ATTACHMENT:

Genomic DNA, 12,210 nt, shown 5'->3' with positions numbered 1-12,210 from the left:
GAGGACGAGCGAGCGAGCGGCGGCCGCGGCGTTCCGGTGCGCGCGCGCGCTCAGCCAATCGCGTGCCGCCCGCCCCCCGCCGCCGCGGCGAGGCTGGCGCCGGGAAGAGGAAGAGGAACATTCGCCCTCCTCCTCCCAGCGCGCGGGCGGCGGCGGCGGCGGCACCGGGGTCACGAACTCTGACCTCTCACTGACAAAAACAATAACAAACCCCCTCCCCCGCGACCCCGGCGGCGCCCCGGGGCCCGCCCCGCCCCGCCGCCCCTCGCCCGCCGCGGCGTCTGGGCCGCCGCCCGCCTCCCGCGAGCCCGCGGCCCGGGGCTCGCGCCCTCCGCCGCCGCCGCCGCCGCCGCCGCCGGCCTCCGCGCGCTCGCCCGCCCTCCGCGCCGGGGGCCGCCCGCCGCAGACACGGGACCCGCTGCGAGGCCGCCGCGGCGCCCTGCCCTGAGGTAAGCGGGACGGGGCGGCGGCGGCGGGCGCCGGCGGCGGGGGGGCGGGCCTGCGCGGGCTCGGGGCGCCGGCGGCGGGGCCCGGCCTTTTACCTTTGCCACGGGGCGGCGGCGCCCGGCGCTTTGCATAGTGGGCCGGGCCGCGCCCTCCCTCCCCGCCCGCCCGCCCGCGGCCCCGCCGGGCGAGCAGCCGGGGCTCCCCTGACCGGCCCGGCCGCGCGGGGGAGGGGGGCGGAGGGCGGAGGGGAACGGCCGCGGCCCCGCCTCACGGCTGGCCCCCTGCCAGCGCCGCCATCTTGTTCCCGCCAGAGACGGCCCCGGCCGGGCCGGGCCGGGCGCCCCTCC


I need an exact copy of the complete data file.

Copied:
Genomic DNA, 12,210 nt, shown 5'->3' with positions numbered 1-12,210 from the left:
GAGGACGAGCGAGCGAGCGGCGGCCGCGGCGTTCCGGTGCGCGCGCGCGCTCAGCCAATCGCGTGCCGCCCGCCCCCCGCCGCCGCGGCGAGGCTGGCGCCGGGAAGAGGAAGAGGAACATTCGCCCTCCTCCTCCCAGCGCGCGGGCGGCGGCGGCGGCGGCACCGGGGTCACGAACTCTGACCTCTCACTGACAAAAACAATAACAAACCCCCTCCCCCGCGACCCCGGCGGCGCCCCGGGGCCCGCCCCGCCCCGCCGCCCCTCGCCCGCCGCGGCGTCTGGGCCGCCGCCCGCCTCCCGCGAGCCCGCGGCCCGGGGCTCGCGCCCTCCGCCGCCGCCGCCGCCGCCGCCGCCGGCCTCCGCGCGCTCGCCCGCCCTCCGCGCCGGGGGCCGCCCGCCGCAGACACGGGACCCGCTGCGAGGCCGCCGCGGCGCCCTGCCCTGAGGTAAGCGGGACGGGGCGGCGGCGGCGGGCGCCGGCGGCGGGGGGGCGGGCCTGCGCGGGCTCGGGGCGCCGGCGGCGGGGCCCGGCCTTTTACCTTTGCCACGGGGCGGCGGCGCCCGGCGCTTTGCATAGTGGGCCGGGCCGCGCCCTCCCTCCCCGCCCGCCCGCCCGCGGCCCCGCCGGGCGAGCAGCCGGGGCTCCCCTGACCGGCCCGGCCGCGCGGGGGAGGGGGGCGGAGGGCGGAGGGGAACGGCCGCGGCCCCGCCTCACGGCTGGCCCCCTGCCAGCGCCGCCATCTTGTTCCCGCCAGAGACGGCCCCGGCCGGGCCGGGCCGGGCGCCCCTCC